A certain former Scotland manager who Celtic fans will never favour towards has claimed that Neil Lennon will regard James Forrest as a huge loss from the squad.
James Forrest is the kind of player that fans love to moan about even though the 29-year-old winger contributes more than his fair share, especially over the last four or five seasons.
The Celtic youth product has amassed around 250 appearances for the Scottish Champions over his long career and also Forrest has contributed around 60 goals in the Hoops.
Alex McLeish who has managed Rangers and Scotland believes that Neil Lennon would have seen his injury as a major upset with everything that the winger brings to the team.
Neil Lennon confirmed earlier in the season that James Forrest has undergone major surgery and will not feature until mid-Febuary next year.
During the 2020/21 campaign, Forrest has scored twice and provided one assist from five starts and two outings from the bench, averaging a match rating of 7.14, having 2.4 shots per game and accumulating a pass success rate of 89.3% (Whoscored). Lennon is a huge fan of Forrest and described him as “priceless” last season (cited by The Times).
Speaking to Football Insider, McLeish surprisingly makes comparisons between Forrest and Gareth Bale when he left Spurs the first-time around.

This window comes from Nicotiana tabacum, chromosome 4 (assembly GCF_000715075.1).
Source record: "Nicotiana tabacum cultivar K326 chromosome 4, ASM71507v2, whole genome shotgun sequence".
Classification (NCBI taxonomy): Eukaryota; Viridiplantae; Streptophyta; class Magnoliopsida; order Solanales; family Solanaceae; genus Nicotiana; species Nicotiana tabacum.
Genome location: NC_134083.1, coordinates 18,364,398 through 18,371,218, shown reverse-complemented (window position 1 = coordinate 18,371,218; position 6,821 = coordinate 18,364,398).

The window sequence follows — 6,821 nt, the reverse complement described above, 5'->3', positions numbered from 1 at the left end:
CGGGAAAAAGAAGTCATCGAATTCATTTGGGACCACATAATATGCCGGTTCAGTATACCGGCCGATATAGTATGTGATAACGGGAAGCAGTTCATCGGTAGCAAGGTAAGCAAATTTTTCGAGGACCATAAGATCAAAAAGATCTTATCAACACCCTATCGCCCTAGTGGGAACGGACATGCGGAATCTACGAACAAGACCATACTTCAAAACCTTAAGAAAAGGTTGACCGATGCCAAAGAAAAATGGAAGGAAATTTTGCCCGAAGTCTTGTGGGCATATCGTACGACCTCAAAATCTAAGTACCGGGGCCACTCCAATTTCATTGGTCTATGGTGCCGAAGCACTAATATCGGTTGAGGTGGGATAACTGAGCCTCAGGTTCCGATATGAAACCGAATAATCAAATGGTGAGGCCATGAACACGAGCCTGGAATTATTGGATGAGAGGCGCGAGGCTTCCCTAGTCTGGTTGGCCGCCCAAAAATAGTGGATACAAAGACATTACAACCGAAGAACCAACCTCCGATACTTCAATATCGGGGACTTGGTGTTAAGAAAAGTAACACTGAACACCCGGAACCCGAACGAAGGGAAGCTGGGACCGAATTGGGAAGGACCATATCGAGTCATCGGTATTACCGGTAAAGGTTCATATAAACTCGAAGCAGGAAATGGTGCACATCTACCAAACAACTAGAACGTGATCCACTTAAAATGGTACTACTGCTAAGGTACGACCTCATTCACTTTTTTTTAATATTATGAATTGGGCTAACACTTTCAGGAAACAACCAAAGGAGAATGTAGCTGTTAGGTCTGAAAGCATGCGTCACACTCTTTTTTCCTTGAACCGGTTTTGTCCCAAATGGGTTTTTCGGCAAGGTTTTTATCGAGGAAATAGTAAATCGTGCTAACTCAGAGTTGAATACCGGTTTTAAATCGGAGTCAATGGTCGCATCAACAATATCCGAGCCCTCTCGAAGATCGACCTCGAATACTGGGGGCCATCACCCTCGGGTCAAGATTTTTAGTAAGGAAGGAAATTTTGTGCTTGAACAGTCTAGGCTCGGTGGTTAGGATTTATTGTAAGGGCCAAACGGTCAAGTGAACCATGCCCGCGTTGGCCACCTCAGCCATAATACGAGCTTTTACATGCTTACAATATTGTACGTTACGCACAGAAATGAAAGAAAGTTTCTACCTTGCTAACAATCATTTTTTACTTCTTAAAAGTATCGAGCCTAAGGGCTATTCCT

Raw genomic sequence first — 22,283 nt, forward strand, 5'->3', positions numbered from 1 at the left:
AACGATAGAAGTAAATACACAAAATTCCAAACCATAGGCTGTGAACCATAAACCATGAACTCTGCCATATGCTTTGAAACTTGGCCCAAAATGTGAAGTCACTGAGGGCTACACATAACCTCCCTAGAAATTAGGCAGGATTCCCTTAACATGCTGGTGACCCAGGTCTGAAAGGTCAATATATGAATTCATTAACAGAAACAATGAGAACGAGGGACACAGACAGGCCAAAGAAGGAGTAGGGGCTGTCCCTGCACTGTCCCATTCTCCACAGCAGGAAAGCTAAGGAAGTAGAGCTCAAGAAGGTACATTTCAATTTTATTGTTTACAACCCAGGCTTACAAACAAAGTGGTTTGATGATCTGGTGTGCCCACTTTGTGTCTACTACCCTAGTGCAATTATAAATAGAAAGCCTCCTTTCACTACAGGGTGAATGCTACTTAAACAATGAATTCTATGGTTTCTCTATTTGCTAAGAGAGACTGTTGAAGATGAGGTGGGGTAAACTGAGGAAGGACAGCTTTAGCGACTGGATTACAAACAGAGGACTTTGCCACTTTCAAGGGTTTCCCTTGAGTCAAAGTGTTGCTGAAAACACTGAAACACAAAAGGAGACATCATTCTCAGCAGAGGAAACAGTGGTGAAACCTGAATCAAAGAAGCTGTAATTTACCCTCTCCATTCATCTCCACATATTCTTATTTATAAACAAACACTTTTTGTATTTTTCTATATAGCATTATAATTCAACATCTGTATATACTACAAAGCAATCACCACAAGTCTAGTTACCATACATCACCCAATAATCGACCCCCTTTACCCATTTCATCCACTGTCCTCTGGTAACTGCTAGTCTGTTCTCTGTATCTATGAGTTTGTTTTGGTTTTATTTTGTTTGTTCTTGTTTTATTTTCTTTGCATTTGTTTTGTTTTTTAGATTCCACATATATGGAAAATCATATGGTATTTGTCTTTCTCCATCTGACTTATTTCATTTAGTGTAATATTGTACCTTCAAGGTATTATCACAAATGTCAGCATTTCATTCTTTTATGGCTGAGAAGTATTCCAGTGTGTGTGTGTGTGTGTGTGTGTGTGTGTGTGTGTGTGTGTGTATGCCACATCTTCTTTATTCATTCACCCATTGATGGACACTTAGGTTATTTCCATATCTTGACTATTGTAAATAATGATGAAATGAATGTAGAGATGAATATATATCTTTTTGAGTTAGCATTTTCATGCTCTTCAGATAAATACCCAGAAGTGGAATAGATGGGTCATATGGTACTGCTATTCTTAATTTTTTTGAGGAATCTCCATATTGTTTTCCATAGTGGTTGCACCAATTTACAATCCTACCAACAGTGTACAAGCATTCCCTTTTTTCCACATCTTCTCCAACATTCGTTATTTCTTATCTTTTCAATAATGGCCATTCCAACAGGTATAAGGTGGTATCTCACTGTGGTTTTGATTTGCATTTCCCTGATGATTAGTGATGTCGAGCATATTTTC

“Massive loss, a massive loss,” he said.
“We’ve said before about Gareth Bale leaving Tottenham and Tottenham are like: ‘We’ve got £80million to spend, we’ll splurge on six, seven players,’ and you think six or seven can outdo what one player does and that didn’t happen with Spurs.
“It took a long time for a lot of those players to develop and some of them never worked. That’s kind of an example of what I’m saying about special players and, you know, James Forrest has been a special player for Celtic and, not only that, he was a special player for me and for Scotland.
“To lose a key player in your team can cause a disruption to the whole team. I’m not saying that’s the reason for Celtic’s difficult start but Forrest is a player who makes that team tick, even if he’s not in form, it’s just that he puts the fear of death into a defender.
“Even if he’s not at his best and a defender maybe marks him out the game, other players flourish and that’s the things that you don’t really see when you’re involved in the professional side of the game.”